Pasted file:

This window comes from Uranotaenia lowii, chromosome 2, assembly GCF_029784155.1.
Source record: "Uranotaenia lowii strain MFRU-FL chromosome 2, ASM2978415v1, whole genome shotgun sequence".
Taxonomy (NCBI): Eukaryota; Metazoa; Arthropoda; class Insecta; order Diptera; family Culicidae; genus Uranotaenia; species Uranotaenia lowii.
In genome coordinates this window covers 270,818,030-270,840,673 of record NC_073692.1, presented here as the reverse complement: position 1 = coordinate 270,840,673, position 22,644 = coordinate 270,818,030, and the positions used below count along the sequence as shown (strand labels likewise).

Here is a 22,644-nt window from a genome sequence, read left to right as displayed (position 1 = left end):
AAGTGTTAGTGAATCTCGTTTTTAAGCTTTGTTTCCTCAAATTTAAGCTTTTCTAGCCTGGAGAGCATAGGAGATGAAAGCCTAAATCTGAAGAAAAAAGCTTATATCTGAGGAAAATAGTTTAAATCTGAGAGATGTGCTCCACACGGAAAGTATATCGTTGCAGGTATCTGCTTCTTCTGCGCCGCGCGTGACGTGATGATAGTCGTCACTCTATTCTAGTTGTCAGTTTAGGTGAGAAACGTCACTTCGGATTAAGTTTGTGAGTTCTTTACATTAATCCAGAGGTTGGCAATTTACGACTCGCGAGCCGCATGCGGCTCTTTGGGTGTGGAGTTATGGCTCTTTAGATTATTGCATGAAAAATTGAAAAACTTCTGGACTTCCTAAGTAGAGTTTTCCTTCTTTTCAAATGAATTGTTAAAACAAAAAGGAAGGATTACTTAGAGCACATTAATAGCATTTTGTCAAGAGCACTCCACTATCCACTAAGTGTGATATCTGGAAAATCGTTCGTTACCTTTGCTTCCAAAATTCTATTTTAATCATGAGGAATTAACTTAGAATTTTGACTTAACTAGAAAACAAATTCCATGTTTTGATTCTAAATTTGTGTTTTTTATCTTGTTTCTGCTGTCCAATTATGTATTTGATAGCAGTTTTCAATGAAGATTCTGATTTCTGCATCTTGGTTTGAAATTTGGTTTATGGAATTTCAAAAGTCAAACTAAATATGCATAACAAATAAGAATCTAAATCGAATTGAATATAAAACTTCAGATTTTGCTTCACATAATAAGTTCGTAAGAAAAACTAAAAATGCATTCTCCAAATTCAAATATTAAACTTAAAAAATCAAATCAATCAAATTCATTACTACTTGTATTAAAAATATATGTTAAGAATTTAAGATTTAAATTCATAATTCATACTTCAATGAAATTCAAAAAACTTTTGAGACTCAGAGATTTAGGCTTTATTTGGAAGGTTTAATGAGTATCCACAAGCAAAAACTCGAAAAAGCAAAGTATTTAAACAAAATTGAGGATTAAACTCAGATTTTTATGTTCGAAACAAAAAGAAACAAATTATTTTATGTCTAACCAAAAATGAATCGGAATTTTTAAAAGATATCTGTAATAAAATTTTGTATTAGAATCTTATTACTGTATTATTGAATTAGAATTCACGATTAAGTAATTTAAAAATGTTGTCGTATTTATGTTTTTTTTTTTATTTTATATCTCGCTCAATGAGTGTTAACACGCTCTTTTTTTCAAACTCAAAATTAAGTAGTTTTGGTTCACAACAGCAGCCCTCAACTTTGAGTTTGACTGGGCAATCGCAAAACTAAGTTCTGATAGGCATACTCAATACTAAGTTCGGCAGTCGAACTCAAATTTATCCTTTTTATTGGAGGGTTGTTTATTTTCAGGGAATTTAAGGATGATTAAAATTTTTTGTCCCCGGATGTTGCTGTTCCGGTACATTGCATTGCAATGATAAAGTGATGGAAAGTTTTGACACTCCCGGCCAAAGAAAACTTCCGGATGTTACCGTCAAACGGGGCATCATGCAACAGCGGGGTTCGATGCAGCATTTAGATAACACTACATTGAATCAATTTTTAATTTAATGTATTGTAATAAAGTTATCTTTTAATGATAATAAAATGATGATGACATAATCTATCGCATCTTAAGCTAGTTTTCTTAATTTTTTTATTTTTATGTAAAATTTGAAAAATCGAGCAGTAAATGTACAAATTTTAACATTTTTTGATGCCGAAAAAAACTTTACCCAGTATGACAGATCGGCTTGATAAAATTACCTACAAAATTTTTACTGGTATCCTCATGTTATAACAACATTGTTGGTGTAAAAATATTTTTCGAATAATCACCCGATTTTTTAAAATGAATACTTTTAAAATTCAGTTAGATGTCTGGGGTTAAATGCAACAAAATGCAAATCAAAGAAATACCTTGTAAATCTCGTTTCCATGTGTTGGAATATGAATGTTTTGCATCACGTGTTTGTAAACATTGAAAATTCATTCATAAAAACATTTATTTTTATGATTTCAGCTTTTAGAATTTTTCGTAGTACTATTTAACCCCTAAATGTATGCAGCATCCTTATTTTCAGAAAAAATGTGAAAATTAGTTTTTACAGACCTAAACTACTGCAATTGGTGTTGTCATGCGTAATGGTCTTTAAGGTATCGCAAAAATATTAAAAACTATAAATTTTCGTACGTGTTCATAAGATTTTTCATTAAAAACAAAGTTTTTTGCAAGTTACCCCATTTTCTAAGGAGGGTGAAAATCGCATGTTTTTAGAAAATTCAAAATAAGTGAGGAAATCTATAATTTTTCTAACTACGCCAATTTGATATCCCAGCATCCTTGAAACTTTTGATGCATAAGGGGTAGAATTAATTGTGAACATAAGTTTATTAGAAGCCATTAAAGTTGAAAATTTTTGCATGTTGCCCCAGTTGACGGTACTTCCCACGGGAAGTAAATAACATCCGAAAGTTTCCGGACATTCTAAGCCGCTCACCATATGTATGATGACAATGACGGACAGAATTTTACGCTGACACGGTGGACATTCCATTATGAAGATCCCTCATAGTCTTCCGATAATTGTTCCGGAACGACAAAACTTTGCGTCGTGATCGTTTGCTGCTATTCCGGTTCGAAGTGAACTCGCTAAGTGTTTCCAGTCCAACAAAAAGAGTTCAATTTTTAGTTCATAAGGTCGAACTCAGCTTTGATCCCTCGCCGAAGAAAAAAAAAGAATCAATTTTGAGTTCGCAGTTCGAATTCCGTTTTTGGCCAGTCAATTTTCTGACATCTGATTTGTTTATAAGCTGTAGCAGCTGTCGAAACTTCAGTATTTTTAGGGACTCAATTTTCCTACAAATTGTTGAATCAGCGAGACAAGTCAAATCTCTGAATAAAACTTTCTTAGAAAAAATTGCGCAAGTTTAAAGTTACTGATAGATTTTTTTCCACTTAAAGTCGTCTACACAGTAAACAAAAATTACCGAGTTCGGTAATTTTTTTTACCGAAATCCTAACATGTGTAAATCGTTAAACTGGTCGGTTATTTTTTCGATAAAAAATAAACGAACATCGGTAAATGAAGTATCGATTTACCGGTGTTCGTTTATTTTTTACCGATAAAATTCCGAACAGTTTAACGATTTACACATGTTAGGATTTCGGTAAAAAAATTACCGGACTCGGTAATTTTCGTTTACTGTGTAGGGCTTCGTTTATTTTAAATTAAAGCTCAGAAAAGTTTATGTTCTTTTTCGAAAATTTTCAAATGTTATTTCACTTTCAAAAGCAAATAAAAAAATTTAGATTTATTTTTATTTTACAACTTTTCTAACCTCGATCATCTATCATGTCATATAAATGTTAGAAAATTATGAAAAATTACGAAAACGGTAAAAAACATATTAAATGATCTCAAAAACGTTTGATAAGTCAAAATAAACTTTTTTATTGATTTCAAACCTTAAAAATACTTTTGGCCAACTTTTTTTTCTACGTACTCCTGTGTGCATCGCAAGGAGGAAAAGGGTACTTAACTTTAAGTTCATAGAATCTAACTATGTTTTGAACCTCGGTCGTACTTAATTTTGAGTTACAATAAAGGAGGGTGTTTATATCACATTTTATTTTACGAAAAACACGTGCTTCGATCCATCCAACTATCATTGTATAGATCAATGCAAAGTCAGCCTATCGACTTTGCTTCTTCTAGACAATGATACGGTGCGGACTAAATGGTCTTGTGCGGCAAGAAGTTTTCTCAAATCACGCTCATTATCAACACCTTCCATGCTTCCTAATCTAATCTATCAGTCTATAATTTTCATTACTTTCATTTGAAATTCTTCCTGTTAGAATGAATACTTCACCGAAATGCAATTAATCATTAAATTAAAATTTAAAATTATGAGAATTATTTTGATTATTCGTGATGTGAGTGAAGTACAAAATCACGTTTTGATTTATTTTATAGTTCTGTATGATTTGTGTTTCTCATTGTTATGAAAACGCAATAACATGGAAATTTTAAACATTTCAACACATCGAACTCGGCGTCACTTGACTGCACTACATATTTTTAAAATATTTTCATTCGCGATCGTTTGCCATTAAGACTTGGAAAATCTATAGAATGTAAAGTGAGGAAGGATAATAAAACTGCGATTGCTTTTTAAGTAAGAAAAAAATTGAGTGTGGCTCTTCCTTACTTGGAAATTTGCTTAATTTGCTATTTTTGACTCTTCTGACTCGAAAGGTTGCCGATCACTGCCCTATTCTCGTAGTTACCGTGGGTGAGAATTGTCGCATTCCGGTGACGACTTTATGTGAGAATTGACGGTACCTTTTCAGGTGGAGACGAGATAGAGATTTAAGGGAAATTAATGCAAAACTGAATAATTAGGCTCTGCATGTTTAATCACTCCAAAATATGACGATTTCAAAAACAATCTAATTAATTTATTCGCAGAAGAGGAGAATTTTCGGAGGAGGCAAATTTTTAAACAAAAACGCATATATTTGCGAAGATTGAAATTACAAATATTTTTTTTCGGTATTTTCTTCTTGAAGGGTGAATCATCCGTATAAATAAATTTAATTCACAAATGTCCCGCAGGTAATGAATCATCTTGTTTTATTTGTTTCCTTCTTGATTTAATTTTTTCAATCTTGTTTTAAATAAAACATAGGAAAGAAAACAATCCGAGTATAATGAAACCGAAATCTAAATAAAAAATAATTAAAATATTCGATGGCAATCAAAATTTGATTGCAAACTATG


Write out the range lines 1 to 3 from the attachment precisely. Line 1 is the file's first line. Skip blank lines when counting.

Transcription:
This window comes from Uranotaenia lowii, chromosome 2, assembly GCF_029784155.1.
Source record: "Uranotaenia lowii strain MFRU-FL chromosome 2, ASM2978415v1, whole genome shotgun sequence".
Taxonomy (NCBI): Eukaryota; Metazoa; Arthropoda; class Insecta; order Diptera; family Culicidae; genus Uranotaenia; species Uranotaenia lowii.